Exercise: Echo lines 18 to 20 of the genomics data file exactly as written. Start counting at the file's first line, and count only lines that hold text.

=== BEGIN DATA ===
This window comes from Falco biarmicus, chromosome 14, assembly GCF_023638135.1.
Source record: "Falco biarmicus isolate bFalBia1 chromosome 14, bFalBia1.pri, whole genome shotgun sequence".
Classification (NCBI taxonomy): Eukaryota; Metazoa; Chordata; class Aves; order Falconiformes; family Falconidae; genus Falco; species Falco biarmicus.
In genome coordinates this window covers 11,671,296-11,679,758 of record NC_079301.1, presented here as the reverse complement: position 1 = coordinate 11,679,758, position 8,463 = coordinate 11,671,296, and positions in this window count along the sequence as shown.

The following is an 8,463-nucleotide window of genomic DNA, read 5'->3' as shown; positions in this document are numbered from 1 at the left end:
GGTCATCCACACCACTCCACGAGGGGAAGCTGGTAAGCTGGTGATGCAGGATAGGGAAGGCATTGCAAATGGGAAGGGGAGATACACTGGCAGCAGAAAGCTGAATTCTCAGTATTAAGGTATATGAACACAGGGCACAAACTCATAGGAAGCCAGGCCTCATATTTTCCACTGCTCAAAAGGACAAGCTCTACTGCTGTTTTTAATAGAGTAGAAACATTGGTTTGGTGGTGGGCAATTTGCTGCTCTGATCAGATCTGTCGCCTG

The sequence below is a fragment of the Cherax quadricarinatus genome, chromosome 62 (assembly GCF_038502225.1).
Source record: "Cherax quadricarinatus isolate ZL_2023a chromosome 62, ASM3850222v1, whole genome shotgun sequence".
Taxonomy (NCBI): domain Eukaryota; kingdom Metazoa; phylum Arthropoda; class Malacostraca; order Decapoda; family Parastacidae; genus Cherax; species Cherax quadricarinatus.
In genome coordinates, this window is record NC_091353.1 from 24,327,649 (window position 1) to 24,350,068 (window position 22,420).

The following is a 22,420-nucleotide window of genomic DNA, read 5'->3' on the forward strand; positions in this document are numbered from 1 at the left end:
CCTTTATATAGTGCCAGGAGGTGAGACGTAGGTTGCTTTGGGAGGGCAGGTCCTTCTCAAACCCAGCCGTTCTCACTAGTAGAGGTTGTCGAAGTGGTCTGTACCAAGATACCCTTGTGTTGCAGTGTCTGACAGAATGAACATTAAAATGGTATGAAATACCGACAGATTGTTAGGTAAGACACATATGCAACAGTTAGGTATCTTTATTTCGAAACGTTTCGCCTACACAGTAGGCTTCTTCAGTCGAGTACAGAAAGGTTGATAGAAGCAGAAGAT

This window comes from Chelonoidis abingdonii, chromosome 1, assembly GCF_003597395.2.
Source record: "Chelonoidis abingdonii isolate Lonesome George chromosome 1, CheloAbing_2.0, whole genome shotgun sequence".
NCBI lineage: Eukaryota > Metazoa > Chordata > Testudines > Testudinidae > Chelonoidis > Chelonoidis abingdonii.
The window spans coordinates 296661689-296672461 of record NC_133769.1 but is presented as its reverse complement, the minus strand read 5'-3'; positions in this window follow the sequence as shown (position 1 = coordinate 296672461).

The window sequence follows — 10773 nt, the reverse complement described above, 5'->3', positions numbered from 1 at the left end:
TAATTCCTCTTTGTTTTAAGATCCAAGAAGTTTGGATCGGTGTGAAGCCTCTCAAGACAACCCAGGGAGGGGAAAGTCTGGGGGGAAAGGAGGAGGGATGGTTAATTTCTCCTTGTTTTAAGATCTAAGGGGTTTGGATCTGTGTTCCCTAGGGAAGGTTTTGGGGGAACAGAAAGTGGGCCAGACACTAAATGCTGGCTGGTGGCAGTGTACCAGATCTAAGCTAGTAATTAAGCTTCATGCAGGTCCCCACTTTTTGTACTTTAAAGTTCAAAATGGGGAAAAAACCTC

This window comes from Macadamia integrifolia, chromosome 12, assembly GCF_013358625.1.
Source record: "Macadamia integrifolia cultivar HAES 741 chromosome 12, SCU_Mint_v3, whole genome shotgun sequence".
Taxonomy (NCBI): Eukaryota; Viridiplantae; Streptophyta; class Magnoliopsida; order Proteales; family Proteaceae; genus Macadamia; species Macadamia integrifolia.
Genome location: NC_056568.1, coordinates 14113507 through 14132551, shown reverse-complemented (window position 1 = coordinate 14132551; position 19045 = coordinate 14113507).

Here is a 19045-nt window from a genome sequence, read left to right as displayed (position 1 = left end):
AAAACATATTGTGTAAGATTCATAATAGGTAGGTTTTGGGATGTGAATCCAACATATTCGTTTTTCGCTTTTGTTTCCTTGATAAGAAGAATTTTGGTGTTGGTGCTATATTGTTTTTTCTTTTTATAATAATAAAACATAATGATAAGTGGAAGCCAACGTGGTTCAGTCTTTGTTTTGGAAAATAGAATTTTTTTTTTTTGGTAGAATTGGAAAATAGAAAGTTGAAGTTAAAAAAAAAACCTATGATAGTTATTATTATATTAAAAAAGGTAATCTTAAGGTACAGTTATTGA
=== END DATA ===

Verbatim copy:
TAATTCCTCTTTGTTTTAAGATCCAAGAAGTTTGGATCGGTGTGAAGCCTCTCAAGACAACCCAGGGAGGGGAAAGTCTGGGGGGAAAGGAGGAGGGATGGTTAATTTCTCCTTGTTTTAAGATCTAAGGGGTTTGGATCTGTGTTCCCTAGGGAAGGTTTTGGGGGAACAGAAAGTGGGCCAGACACTAAATGCTGGCTGGTGGCAGTGTACCAGATCTAAGCTAGTAATTAAGCTTCATGCAGGTCCCCACTTTTTGTACTTTAAAGTTCAAAATGGGGAAAAAACCTC

This window comes from Macadamia integrifolia, chromosome 12, assembly GCF_013358625.1.
Source record: "Macadamia integrifolia cultivar HAES 741 chromosome 12, SCU_Mint_v3, whole genome shotgun sequence".